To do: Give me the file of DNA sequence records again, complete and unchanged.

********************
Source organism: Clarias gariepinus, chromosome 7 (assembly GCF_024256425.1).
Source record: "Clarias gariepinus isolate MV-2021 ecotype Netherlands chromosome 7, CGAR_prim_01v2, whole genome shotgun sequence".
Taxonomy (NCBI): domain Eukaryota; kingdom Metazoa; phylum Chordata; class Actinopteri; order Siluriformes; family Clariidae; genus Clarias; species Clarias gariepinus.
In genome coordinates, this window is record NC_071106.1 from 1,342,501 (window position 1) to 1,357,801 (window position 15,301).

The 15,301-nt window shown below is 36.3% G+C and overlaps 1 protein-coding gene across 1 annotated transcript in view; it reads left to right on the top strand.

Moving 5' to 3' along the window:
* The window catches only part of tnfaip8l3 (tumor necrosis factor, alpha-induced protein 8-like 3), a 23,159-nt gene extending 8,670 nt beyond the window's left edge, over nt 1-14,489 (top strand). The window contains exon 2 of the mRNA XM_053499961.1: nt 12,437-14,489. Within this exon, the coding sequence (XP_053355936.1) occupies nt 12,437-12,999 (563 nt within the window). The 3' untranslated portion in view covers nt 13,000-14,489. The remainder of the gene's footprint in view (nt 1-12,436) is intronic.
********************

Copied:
Source organism: Clarias gariepinus, chromosome 7 (assembly GCF_024256425.1).
Source record: "Clarias gariepinus isolate MV-2021 ecotype Netherlands chromosome 7, CGAR_prim_01v2, whole genome shotgun sequence".
Taxonomy (NCBI): domain Eukaryota; kingdom Metazoa; phylum Chordata; class Actinopteri; order Siluriformes; family Clariidae; genus Clarias; species Clarias gariepinus.
In genome coordinates, this window is record NC_071106.1 from 1,342,501 (window position 1) to 1,357,801 (window position 15,301).

The 15,301-nt window shown below is 36.3% G+C and overlaps 1 protein-coding gene across 1 annotated transcript in view; it reads left to right on the top strand.

Moving 5' to 3' along the window:
* The window catches only part of tnfaip8l3 (tumor necrosis factor, alpha-induced protein 8-like 3), a 23,159-nt gene extending 8,670 nt beyond the window's left edge, over nt 1-14,489 (top strand). The window contains exon 2 of the mRNA XM_053499961.1: nt 12,437-14,489. Within this exon, the coding sequence (XP_053355936.1) occupies nt 12,437-12,999 (563 nt within the window). The 3' untranslated portion in view covers nt 13,000-14,489. The remainder of the gene's footprint in view (nt 1-12,436) is intronic.